Another big change young quarterbacks often encounter is substantial change to their receiving core. The familiarity and previously mentioned rapport developed is essential. If you learn the tendencies and caveats of your teammates’ game then resetting the next training camp and starting from scratch obviously isn’t ideal. Dallas resigned both of its wide receiver free agents, Brice Butler and Terrance Williams to team friendly deals to ensure Prescott maintained that familiarity. And, until the drama surrounding Lucky Whitehead became a bit too much to stomach, they were set to return the entire receiving core. Even still, the additions of Ryan Switzer and Noah Brown, the latter of which is admittedly likely to end up on the practice squad, only makes the Dallas offense more dynamic. If Lucky Whitehead is Dak’s only change at receivers, he should be plenty familiar. Besides, Whitehead was a long shot to make the roster anyway given Switzer’s punt return and slot receiver abilities.
Protecting the Ball
What was the big criticism of Prescott’s game last year? The deep ball. That’s understandable given he wasn’t viewed as an especially gifted passer in college and that he didn’t even get starter-quality reps in camp until after the third preseason game. While some would say taking what the defense gives you and minimizing risk is an indicator of a “bus driver,” Prescott’s 29 total touchdowns, 3,667 yards and mere 10 turnovers (4INTs, 6FBL) would say otherwise. But interceptions don’t necessarily sum up how secure Prescott was with the ball. According to an analytical study from Cian Fahey, Prescott threw just 13 interceptable passes in 17 games (playoff game included).
Three of those passes came in said playoff game, meaning only 10 regular season passes were questionable. To give that number perspective, the league average was 21.8. Want more context? Of his 459 total attempts, just 2.6% of Dak’s attempts were labeled “interceptable,” or, one every 38.2 attempts. That’s not just solid, that’s phenomenal. Still not convinced? The Ticket’s Bob Sturm went a step further and determined that if you take Prescott’s two worst performances (vs Philadelphia and at New York), you’re only looking at 4 interceptable passes on the season. Obviously, he’ll need to improve against division rivals, but that kind of ball security while still putting up big numbers is undeniable. Dak is no bus driver. He’s also no gunslinger. Instead, his numbers place him firmly within that happy median, a place he can still ball out without compromising his team’s chances. And finally…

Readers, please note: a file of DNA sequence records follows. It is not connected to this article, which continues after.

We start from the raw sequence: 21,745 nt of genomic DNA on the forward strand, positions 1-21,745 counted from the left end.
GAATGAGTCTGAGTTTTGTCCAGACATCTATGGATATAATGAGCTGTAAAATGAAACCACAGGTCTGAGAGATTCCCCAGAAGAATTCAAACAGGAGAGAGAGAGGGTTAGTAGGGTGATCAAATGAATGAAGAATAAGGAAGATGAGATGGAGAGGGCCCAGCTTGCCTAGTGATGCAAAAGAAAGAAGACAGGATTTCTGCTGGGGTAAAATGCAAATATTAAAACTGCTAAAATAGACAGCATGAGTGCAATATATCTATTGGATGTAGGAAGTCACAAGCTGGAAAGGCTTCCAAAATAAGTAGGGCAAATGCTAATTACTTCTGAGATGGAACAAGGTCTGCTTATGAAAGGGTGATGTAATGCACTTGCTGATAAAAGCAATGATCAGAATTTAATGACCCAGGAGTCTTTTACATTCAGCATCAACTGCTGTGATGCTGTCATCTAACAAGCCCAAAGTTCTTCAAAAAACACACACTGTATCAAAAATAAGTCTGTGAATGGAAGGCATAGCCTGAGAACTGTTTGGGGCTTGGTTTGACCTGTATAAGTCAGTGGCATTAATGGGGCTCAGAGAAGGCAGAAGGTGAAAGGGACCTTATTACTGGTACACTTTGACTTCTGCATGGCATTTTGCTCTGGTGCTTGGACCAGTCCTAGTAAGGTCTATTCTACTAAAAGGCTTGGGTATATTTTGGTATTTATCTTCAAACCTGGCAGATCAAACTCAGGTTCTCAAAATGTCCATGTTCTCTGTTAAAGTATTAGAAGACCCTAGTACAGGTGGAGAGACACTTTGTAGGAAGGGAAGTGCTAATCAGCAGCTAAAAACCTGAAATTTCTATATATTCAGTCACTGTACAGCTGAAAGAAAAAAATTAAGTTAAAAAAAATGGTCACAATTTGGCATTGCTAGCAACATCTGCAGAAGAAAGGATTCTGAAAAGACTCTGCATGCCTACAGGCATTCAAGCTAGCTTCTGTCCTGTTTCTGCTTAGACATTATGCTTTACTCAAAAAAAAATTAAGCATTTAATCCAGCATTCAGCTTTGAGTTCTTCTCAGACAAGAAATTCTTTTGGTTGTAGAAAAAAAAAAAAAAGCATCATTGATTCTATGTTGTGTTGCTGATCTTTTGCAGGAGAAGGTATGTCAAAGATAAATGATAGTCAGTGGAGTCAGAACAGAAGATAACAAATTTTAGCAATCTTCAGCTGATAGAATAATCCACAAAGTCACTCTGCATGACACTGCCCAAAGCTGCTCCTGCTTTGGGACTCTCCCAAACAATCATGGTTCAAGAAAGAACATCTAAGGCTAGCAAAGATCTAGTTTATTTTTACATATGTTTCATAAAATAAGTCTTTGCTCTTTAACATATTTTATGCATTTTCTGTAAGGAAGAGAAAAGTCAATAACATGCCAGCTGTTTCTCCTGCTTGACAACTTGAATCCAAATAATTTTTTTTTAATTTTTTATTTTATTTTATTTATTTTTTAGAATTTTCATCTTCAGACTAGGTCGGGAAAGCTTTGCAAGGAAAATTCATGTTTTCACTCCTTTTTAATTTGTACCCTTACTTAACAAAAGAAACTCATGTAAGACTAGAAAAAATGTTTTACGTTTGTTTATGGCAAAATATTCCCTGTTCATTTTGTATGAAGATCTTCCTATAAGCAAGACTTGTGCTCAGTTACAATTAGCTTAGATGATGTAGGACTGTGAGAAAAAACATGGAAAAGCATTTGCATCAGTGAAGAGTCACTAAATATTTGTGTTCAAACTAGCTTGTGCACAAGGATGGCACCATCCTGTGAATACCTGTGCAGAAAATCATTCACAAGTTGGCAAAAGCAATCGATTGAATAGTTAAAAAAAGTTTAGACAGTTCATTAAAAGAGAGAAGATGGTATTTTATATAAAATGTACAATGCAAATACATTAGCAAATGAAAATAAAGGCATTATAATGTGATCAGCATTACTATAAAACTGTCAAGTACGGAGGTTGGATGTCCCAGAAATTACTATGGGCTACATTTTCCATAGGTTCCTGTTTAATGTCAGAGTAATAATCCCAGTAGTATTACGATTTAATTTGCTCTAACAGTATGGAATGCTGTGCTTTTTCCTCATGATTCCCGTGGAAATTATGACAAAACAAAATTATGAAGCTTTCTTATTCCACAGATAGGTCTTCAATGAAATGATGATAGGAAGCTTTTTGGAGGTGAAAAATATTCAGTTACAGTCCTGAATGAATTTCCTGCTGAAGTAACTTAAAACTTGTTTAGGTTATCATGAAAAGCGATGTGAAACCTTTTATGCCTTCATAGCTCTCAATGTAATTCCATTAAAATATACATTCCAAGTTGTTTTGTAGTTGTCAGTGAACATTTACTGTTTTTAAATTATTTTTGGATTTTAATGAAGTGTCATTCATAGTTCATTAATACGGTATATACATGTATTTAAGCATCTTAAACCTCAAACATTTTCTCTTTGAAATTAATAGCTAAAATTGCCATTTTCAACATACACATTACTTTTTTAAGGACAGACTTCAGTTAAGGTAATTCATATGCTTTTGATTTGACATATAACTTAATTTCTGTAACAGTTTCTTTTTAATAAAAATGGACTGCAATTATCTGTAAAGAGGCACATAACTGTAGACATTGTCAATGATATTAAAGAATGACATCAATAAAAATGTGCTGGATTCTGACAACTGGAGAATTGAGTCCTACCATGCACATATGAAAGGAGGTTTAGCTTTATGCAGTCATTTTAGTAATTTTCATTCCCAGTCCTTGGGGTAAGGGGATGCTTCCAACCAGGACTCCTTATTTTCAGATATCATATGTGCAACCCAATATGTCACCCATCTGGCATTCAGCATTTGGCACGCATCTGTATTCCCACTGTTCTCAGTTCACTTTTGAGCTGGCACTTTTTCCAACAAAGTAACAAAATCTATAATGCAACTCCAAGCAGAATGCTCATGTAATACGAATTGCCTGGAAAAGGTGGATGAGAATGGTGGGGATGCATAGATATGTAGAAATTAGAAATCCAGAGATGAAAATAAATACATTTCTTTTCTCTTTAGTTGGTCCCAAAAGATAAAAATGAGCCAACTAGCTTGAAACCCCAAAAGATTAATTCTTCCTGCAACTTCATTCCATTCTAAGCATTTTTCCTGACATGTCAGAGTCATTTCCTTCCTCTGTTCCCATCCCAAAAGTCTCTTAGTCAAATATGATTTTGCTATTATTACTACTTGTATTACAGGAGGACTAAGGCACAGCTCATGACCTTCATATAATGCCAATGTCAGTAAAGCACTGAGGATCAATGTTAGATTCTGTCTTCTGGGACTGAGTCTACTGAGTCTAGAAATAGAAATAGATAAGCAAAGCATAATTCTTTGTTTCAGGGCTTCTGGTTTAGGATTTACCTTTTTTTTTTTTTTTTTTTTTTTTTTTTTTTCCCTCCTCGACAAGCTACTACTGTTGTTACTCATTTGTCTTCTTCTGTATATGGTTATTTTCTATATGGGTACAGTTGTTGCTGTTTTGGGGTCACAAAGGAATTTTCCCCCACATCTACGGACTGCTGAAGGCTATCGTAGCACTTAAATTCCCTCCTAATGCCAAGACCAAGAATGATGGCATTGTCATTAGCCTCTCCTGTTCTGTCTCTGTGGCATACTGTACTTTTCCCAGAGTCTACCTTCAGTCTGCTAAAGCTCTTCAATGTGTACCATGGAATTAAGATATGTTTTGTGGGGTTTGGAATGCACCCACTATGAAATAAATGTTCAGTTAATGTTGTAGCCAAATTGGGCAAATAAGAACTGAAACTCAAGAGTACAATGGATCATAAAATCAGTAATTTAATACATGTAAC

His game isn’t built on athleticism
This may seem like an odd thing to say given what we’ve seen from Dak in his young career but it bears mentioning. Think about it: what’s a key difference between Dak and someone like Robert Griffin III and Colin Kaepernick? RG3 and Kaep did most of their damage with their legs, utilizing unparalleled athleticism to stay one step ahead of the defense. The problem with that lies in film room. Over time, defenses learned how to contain guys like RG3 and Kaepernick, forcing them to read exotic defenses and beat them with their arm. So while both guys had strong arms, they were both undone to some extent by the more cerebral aspects of the game (also injuries in RG3’s case).
The key difference as it relates to Dak is that while he can run, and often did at Mississippi State, his game wasn’t predicated on running last season, 57 attempts for 282 yards and 6 scores. Instead, Dak beat defenses with his arm and his head while amassing a 104.9 passer rating. Progressing through his reads, he utilized the weapons at his disposal and picked apart opponents to the tune of 13 wins in 16 games (excluding @ Philly where he only played in the first series).
Only time will tell whether Dak struggles in his sophomore season, but based on the evidence, all signs point toward another productive season.